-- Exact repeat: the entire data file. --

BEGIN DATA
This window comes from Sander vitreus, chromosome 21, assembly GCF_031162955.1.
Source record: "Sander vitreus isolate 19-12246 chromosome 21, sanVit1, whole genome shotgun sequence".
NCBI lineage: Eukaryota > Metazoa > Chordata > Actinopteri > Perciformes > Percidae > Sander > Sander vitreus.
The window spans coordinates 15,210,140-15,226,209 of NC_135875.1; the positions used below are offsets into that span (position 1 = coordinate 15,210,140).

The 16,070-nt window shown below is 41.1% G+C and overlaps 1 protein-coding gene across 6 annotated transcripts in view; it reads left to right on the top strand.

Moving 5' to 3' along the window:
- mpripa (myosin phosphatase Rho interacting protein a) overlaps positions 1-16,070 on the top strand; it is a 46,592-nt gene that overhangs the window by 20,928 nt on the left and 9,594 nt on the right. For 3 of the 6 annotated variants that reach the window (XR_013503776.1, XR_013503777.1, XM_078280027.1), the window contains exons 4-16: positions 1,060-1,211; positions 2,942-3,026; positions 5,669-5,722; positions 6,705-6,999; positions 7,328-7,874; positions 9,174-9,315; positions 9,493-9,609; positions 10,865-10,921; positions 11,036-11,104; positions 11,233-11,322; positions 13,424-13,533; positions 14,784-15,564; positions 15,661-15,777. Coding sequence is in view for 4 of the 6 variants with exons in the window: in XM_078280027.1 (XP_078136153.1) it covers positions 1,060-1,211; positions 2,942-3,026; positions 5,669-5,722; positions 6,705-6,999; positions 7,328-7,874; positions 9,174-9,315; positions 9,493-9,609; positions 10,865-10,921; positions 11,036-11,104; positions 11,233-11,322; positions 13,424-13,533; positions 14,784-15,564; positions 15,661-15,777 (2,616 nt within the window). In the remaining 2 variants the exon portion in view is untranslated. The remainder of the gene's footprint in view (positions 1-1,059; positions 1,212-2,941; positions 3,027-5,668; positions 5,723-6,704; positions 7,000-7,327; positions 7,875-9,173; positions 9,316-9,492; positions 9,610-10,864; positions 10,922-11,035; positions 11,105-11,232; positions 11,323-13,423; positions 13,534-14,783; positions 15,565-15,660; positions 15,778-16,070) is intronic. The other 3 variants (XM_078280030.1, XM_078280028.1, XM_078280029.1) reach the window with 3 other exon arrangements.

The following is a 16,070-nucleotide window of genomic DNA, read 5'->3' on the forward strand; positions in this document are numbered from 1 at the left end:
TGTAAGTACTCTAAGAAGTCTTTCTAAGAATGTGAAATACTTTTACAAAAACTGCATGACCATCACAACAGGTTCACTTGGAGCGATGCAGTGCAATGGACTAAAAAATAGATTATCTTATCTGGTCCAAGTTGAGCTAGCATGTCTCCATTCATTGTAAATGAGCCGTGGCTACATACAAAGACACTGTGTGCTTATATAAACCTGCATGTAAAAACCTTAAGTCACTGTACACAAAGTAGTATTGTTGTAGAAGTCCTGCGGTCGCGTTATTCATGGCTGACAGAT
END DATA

This window comes from Sander vitreus, chromosome 21, assembly GCF_031162955.1.
Source record: "Sander vitreus isolate 19-12246 chromosome 21, sanVit1, whole genome shotgun sequence".
NCBI lineage: Eukaryota > Metazoa > Chordata > Actinopteri > Perciformes > Percidae > Sander > Sander vitreus.
The window spans coordinates 15,210,140-15,226,209 of NC_135875.1; the positions used below are offsets into that span (position 1 = coordinate 15,210,140).

The 16,070-nt window shown below is 41.1% G+C and overlaps 1 protein-coding gene across 6 annotated transcripts in view; it reads left to right on the top strand.

Moving 5' to 3' along the window:
- mpripa (myosin phosphatase Rho interacting protein a) overlaps positions 1-16,070 on the top strand; it is a 46,592-nt gene that overhangs the window by 20,928 nt on the left and 9,594 nt on the right. For 3 of the 6 annotated variants that reach the window (XR_013503776.1, XR_013503777.1, XM_078280027.1), the window contains exons 4-16: positions 1,060-1,211; positions 2,942-3,026; positions 5,669-5,722; positions 6,705-6,999; positions 7,328-7,874; positions 9,174-9,315; positions 9,493-9,609; positions 10,865-10,921; positions 11,036-11,104; positions 11,233-11,322; positions 13,424-13,533; positions 14,784-15,564; positions 15,661-15,777. Coding sequence is in view for 4 of the 6 variants with exons in the window: in XM_078280027.1 (XP_078136153.1) it covers positions 1,060-1,211; positions 2,942-3,026; positions 5,669-5,722; positions 6,705-6,999; positions 7,328-7,874; positions 9,174-9,315; positions 9,493-9,609; positions 10,865-10,921; positions 11,036-11,104; positions 11,233-11,322; positions 13,424-13,533; positions 14,784-15,564; positions 15,661-15,777 (2,616 nt within the window). In the remaining 2 variants the exon portion in view is untranslated. The remainder of the gene's footprint in view (positions 1-1,059; positions 1,212-2,941; positions 3,027-5,668; positions 5,723-6,704; positions 7,000-7,327; positions 7,875-9,173; positions 9,316-9,492; positions 9,610-10,864; positions 10,922-11,035; positions 11,105-11,232; positions 11,323-13,423; positions 13,534-14,783; positions 15,565-15,660; positions 15,778-16,070) is intronic. The other 3 variants (XM_078280030.1, XM_078280028.1, XM_078280029.1) reach the window with 3 other exon arrangements.

The following is a 16,070-nucleotide window of genomic DNA, read 5'->3' on the forward strand; positions in this document are numbered from 1 at the left end:
TGTAAGTACTCTAAGAAGTCTTTCTAAGAATGTGAAATACTTTTACAAAAACTGCATGACCATCACAACAGGTTCACTTGGAGCGATGCAGTGCAATGGACTAAAAAATAGATTATCTTATCTGGTCCAAGTTGAGCTAGCATGTCTCCATTCATTGTAAATGAGCCGTGGCTACATACAAAGACACTGTGTGCTTATATAAACCTGCATGTAAAAACCTTAAGTCACTGTACACAAAGTAGTATTGTTGTAGAAGTCCTGCGGTCGCGTTATTCATGGCTGACAGAT